Despite the recession, bank deposits continued to grow until 2001, although at a much slower rate than in previous years. Total deposits in the banking system stood at nearly $80,000 million by mid 2001 — more than twice that of June 1995, when deposits hit a low of $37,000 million. Foreign-controlled banks held over 40% of total deposits, and six of the top 10 commercial banks were in the hands of U. S. and European financial institutions. Still, the level of bank utilization in Argentina remained relatively low, and bank intermediation represented only about 30% of GDP — a much lower ratio than that in Chile, Mexico, or Brazil, for example.

Nevertheless the banking system sufferd a fatal flaw: it lent dollars and took deposits in pesos (nominally argendollars). By early 2001 deposits reached $87,000 million, when the economy took a second dip, capital started flowing out of Argentina, and deposits started to move away from the weaker players of the financial system, namely provincial banks and large local banks. This eventually led to a run against all banks in the system, a freeze in deposits, and a currency devaluation, which included an asymmetric devaluation of loans and deposits. Banks were forced to collect its dollar loans at a conversion rate much lower than the rate applied to its dollar deposits. This made many banks technically bankrupt and destroyed the confidence of the public on the financial system, which was held responsible for many of the economic ills of the country. Deposits fell to less than $40,000 million by the end of 2002. Foreign banks fled the country during 2002 and 2003, selling its operations to smaller local banks at a fraction of their original investments. Only a few large foreign banks decided to stay in the country.

By 2004 the goverment compensated the banks for the impact of the asymmetric devaluation of deposits and loans through a series of "compensation bonds".

Currently banks are again gaining deposits, which amounted to $38,000 million by December 2004, and are starting to increase its lending portfolios. Their operations are leaner, due to the massive layoffs of 2002, that reduced their working force by more than 30%. However the public still remains weary of taking long term loans and rates are high in real terms given Argentina's low rates of inflation. Banking penetration remains low and banking costs high.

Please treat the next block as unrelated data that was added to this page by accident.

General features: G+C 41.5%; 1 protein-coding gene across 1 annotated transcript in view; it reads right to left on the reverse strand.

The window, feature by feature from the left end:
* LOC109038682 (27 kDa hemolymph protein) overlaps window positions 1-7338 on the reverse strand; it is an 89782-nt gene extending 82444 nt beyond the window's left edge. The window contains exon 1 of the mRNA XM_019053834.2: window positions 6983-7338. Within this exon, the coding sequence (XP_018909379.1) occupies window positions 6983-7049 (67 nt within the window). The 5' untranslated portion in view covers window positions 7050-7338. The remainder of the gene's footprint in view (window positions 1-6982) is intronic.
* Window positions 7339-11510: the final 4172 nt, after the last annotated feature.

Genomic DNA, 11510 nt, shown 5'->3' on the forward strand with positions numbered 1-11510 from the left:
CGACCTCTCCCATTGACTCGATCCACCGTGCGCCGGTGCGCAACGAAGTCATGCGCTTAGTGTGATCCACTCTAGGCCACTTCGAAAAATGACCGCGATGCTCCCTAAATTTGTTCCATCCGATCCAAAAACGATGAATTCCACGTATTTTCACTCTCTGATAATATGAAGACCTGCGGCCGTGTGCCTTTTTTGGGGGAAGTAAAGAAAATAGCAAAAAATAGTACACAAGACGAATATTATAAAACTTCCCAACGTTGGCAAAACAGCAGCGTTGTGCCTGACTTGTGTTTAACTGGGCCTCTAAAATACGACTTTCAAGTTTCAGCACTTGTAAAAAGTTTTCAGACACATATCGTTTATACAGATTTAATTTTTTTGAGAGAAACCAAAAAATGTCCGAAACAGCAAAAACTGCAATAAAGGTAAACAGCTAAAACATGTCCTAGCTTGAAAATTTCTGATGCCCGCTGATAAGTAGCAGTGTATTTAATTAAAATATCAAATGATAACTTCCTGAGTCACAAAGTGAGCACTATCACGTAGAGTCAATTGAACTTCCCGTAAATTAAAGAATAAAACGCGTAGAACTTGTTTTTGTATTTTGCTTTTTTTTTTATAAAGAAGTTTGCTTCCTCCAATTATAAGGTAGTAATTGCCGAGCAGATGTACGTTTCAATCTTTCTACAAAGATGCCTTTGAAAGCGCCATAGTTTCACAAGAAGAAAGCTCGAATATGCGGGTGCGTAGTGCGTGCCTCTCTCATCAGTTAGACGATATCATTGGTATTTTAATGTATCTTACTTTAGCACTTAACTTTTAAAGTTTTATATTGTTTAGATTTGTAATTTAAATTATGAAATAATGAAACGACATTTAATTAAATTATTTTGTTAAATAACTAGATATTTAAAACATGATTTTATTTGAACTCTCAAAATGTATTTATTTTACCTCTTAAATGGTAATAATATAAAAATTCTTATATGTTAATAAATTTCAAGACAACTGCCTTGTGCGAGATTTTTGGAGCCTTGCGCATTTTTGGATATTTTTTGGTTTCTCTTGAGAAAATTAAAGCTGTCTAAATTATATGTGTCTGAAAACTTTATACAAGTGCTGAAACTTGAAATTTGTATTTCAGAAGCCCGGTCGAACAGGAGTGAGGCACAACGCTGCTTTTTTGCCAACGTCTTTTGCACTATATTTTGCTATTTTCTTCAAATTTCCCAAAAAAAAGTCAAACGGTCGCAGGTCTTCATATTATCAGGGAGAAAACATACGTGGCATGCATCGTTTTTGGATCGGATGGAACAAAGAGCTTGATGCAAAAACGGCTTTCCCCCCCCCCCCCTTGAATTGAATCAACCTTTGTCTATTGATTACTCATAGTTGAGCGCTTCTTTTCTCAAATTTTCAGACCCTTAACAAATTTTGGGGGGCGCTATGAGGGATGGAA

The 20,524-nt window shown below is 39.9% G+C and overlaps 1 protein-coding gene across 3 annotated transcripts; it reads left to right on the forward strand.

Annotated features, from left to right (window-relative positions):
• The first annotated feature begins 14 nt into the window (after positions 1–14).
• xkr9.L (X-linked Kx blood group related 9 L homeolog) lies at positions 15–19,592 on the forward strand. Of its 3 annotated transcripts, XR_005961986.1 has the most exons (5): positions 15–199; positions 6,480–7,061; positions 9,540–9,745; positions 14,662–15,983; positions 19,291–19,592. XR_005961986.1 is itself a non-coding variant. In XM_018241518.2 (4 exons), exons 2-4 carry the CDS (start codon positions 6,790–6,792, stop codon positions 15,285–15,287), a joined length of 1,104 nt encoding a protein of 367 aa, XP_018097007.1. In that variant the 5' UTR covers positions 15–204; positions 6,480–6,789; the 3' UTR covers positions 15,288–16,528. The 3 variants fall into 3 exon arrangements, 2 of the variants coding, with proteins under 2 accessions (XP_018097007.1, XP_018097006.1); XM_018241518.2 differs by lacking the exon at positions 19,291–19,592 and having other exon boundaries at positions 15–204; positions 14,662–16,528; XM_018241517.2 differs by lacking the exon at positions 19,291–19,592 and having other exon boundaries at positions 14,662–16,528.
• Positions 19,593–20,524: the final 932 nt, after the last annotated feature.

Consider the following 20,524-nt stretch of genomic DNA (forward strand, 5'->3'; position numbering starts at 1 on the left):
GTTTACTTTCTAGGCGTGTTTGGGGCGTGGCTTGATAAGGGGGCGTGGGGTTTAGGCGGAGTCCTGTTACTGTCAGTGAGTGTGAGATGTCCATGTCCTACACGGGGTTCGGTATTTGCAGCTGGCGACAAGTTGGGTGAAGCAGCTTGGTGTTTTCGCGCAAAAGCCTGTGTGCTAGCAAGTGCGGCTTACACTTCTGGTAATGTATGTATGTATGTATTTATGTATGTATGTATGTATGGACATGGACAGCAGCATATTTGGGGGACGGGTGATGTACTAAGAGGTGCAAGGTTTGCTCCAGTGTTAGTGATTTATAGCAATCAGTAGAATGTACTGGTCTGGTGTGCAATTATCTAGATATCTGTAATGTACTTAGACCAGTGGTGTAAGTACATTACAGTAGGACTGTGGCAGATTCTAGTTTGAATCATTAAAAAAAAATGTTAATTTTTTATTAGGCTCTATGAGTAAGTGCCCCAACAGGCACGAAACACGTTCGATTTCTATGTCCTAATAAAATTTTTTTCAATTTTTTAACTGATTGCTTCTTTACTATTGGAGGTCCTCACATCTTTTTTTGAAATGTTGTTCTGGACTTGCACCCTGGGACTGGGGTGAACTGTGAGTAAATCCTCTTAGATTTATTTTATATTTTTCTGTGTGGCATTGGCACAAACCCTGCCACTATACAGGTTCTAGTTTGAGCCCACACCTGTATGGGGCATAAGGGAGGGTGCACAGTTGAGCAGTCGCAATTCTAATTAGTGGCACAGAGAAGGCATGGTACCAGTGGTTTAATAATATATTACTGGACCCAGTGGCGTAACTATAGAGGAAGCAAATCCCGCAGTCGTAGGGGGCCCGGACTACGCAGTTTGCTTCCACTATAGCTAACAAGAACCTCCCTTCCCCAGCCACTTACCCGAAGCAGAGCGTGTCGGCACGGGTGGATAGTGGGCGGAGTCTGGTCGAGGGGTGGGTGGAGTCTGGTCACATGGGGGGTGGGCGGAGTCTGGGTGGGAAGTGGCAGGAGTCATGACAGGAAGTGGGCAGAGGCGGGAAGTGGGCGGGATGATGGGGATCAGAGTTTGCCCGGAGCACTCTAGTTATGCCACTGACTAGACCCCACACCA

Foreign trade

Argentine firms increased capital goods purchases from 1993 to 1999, taking advantage of the lower tariffs on imports and the low exchange rate. This helped the modernization of the country's industrial base, but negatively impacted its trade balance

The U. S. trade surplus with Argentina was $2,400 million in 1999, down from 1998. Fresh Argentine beef was exported to the U. S. market in 1997 for the first time in over 60 years, and in 1999 its export quota of 20,000 tons was filled. However, beef exports to the U. S. were suspended in August 2000 when some Argentine cattle (near Paraguay) were discovered to have anti-bodies for hoof and mouth disease.

Argentina's trade deficit dropped from $5,000 million in 1998 to $2,200 million in 1999, primarily because the recession lowered demand for imports. The overall value of 1999 Argentine exports fell 12%, due mainly to low international commodity prices, while imports dropped 19% from 1998.

Immediately after the collapse of the Argentine economy and the devaluation of the peso in 2002, imports fell sharply and Argentina's trade deficit became a surplus. As recovery continued and the exchange rate stabilized around 3 pesos/dollar, exports (mainly beef, soy and other agricultural products, as well as petroleum) grew steadily. Imports began recovering in 2003, as the purchasing power of companies and individuals increased, and experienced further growth in 2004.

Missing image
Argentina_trade_chart.png
Argentina's exports and imports (FOB), in millions of USD, 1992-2004.


Mercosur